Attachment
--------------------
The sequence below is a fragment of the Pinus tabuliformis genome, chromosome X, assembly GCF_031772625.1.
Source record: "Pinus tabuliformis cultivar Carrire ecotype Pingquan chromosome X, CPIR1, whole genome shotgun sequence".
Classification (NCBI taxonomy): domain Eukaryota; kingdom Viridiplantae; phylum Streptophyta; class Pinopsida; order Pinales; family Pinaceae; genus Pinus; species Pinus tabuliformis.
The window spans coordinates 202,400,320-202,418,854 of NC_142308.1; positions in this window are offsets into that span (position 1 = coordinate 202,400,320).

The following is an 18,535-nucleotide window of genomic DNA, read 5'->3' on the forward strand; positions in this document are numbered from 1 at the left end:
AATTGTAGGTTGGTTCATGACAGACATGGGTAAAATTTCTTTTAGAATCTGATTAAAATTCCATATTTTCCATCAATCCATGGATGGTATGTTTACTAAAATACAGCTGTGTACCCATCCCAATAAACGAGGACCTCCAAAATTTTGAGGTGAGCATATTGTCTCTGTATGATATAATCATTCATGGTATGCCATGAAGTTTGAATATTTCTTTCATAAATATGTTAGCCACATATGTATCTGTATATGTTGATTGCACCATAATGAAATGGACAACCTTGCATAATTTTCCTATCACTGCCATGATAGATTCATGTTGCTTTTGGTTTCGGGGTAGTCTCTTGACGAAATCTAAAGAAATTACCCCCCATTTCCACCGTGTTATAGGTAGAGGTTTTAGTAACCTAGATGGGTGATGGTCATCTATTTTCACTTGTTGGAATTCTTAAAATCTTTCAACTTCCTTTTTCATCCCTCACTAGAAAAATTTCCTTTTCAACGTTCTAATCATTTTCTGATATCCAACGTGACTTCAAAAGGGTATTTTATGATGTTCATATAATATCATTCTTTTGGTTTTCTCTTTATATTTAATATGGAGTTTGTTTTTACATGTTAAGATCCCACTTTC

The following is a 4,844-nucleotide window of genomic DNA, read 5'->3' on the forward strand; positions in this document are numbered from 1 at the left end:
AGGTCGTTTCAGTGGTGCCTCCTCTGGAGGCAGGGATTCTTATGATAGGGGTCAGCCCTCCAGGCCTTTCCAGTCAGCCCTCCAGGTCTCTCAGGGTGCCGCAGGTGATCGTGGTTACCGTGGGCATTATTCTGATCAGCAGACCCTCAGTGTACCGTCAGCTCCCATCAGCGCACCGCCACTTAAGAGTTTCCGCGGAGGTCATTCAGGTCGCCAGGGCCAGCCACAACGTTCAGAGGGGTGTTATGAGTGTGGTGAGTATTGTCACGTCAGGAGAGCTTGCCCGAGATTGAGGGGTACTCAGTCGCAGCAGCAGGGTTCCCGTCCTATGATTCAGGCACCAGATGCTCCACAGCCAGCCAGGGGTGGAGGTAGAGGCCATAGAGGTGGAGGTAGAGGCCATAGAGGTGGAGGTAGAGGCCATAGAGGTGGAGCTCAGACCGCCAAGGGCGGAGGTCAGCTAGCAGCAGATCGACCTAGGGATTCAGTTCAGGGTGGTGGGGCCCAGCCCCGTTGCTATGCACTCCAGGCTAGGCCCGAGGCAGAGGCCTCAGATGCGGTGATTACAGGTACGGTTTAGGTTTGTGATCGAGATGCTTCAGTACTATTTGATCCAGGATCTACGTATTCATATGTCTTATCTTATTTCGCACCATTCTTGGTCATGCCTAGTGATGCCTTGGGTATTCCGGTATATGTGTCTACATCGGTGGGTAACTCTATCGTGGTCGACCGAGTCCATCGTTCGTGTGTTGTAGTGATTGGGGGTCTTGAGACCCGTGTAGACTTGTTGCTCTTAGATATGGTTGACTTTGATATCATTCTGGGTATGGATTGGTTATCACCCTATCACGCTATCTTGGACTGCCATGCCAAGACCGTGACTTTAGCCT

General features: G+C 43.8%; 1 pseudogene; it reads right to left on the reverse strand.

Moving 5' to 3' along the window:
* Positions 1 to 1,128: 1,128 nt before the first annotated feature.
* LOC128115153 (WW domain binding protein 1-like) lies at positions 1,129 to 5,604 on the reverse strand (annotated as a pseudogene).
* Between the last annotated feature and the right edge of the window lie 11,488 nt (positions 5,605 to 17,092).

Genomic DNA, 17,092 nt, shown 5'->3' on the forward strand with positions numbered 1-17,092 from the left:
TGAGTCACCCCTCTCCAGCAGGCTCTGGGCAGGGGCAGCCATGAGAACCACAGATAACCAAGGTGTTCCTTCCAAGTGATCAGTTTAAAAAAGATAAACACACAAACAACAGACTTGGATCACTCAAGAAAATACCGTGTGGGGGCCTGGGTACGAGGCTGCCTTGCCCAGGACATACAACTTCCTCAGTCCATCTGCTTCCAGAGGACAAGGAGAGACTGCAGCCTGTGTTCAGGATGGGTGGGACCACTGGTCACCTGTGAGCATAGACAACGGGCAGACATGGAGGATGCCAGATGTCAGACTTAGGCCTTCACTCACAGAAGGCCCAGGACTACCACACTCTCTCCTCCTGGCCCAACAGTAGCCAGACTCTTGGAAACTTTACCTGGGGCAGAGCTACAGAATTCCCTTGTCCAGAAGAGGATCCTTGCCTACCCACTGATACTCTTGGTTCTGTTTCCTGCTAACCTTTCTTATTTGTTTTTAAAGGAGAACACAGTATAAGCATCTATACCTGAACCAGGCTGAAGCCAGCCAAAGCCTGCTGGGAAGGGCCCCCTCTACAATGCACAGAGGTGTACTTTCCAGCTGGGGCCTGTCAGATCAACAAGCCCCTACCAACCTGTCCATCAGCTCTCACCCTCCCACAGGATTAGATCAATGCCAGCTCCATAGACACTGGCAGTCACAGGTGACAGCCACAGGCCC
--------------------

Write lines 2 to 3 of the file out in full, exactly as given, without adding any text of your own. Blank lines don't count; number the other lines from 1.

Source record: "Pinus tabuliformis cultivar Carrire ecotype Pingquan chromosome X, CPIR1, whole genome shotgun sequence".
Classification (NCBI taxonomy): domain Eukaryota; kingdom Viridiplantae; phylum Streptophyta; class Pinopsida; order Pinales; family Pinaceae; genus Pinus; species Pinus tabuliformis.